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Academy funding: Future energy communities and energy self-sufficiency

The DigiDecarbon project explores citizens' energy communities: is this the future of energy?
DigiDecarbon-hanke tutkii digitaalisia kansalaisten energiayhteisöjä

The energy price rally seen this winter has left many households and housing associations wondering how to cut costs. Production of energy to own use and the various energy communities that go with it could help.  
 
A new project by Aalto University, the University of Vaasa and the Finnish Environment Institute (SYKE) is investigating energy communities: what forms they take, how new business is created to serve them, and what kind of policies and steering measures and public sector support are targeted at energy communities.  
 
The research is based on developments in recent years that have made the production of renewable energy for own use the most affordable energy solution for many citizens. The uptake of heat pump energy and solar energy is profitable and growing strongly. Fluctuations in energy prices are also encouraging citizens to improve their energy efficiency and strive for greater energy self-sufficiency. 

Digitally mediated decarbon communities in energy transition, the DigiDecarbon project, has received €2.4 million in total funding as part of the Academy of Finland's Key Areas for Green and Digital Transition programme. The Academy of Finland is funding a total of 17 consortia under the 2021 call. The selected projects will promote solutions for carbon neutrality and climate change adaptation and related digital technologies. 

Energy communities increase energy efficiency 

According to Sampsa Hyysalo, Professor at Aalto University, who is leading the three-year DigiDecarbon project, the research is timely for a number of reasons. Legislative changes can increase the amount of variable energy production that can be used by linking neighbourhoods to the same energy community, allowing larger and cheaper renewable energy systems to be built accordingly. 

In addition, housing associations and neighbourhoods have become more active in implementing energy renovations. Peer-to-peer information facilitates the preparation, planning and decision making process. Sharing experiences and calculations among citizens brings significant savings and makes it easier to grasp a foreign and obscure subject. Digitalisation has facilitated the creation of energy communities and has created new types of communities, for example, peer-to-peer knowledge sharing has been greatly enhanced by peer-to-peer communities on the internet.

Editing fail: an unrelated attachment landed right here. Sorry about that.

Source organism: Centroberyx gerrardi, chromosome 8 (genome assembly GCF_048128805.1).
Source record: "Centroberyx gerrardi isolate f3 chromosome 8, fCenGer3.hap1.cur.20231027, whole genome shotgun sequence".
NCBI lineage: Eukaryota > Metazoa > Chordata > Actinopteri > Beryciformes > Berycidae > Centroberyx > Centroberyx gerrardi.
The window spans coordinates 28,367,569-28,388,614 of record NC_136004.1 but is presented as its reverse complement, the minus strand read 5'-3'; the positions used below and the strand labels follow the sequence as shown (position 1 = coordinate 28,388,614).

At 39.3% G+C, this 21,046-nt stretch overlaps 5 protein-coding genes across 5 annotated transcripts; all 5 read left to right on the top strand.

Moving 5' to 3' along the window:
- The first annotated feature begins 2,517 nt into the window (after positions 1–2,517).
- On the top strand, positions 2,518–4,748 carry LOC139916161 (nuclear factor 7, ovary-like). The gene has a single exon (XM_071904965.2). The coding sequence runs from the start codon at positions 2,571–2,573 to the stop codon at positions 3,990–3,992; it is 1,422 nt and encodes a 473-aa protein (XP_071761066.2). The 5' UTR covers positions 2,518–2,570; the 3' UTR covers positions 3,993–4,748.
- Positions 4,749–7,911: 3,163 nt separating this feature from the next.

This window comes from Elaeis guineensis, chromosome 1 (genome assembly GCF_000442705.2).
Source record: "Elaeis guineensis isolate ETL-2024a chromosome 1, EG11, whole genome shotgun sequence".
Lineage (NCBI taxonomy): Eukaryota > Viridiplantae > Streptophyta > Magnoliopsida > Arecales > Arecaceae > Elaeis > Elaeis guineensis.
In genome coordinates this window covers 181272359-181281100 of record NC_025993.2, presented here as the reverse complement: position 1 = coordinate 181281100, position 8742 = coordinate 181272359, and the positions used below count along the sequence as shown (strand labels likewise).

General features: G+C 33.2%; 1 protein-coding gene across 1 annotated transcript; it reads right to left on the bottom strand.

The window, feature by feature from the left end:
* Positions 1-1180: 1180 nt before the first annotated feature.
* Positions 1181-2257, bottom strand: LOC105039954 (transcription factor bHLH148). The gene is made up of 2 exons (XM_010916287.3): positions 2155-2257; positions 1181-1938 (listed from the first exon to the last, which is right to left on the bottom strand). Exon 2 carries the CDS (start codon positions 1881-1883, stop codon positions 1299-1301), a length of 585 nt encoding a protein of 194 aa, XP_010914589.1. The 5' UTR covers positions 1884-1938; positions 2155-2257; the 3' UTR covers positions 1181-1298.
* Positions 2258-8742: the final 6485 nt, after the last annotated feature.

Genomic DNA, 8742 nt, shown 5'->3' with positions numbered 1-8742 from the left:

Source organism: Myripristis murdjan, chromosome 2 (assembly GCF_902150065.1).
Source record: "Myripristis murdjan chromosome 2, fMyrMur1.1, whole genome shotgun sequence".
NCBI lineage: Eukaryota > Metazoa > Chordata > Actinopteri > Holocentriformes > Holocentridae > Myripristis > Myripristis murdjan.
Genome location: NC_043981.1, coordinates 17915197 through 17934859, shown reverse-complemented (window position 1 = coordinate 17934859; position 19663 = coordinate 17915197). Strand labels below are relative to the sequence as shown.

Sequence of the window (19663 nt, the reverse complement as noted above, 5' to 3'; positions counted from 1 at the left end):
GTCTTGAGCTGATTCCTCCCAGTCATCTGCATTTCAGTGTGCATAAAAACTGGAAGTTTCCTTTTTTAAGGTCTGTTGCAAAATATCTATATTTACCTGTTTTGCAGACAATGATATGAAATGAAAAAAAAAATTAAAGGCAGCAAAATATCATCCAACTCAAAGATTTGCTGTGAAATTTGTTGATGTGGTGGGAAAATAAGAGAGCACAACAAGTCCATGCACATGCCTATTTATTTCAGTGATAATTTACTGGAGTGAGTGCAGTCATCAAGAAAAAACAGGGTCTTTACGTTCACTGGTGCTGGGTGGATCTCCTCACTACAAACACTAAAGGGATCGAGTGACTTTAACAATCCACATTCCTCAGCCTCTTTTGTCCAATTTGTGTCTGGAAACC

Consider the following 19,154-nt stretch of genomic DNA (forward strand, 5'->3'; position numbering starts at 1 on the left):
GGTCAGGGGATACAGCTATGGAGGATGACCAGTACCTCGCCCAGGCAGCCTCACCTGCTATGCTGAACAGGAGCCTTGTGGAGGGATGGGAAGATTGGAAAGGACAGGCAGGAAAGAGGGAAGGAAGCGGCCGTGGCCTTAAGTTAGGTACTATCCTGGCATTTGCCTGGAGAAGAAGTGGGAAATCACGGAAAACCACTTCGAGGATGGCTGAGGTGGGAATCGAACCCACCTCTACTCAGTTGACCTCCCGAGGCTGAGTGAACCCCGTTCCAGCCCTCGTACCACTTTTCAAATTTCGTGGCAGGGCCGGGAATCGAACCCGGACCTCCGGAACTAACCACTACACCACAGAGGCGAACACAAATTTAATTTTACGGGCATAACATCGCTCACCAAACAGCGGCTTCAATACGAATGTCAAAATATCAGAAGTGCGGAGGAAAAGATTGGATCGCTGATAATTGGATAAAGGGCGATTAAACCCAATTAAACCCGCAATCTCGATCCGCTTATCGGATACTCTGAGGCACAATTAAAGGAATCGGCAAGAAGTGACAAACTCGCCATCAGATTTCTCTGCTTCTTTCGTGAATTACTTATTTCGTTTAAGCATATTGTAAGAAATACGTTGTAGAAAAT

Aalto University researchers are looking at citizens' actions as energy consumers, small-scale producers and investors at the same time. 'In particular, we are studying the implementation of deep energy renovations, where citizens improve the energy efficiency of their house by adding one or more renewable energy sources, such as heat pumps or solar energy.  The focus is on peer-to-peer and digitally mediated energy companies formed by citizens, whether they are small houses or housing associations,' says Hyysalo. 

The University of Vaasa, on the other hand, is exploring new business models that serve energy communities. 'We are studying how new business, new business models and business ecosystems are emerging to serve energy communities. We are also interested in information services and how, for example, consulting services can help energy communities to exploit new technological opportunities,' says Jouni K. Juntunen, Associate Professor of Innovation Management at the University of Vaasa.  

Finland is a forerunner in the development of smart electricity systems and services."

Jani Lukkarinen, Senior research scientist, SYKE

The Finnish Environment Institute's sub-project focuses on the importance of changing policy guidance. 

'There have been many changes in the regulation of energy communities in recent years, which open up new opportunities. In SYKE's work package, we are interested in exploring how these changes have affected communities and citizens and in better understanding what kind of support is needed in the future. We also aim to explore how participation in the digital energy community empowers citizens as active actors,' says Kaisa Korhonen-Kurki, Senior research scientist at the Finnish Environment Institute. 

Jani Lukkarinen, Senior research scientist at SYKE, who is coordinating the project, also points out that Finland is a pioneer in the development of smart electricity systems and services. 'We are exploring how municipalities, for example, can use digital tools to help energy communities.  The active use of new services by citizens also supports their export potential and the further development of policies.'

More information: 

Sampsa Hyysalo, Aalto University, tel, +358505946137 e-mail [email protected]  
Jouni K. Juntunen, University of Vaasa, tel. +358294498619, e-mail: [email protected] 
Jani Lukkarinen, SYKE, tel. +358 295 251 893, [email protected]

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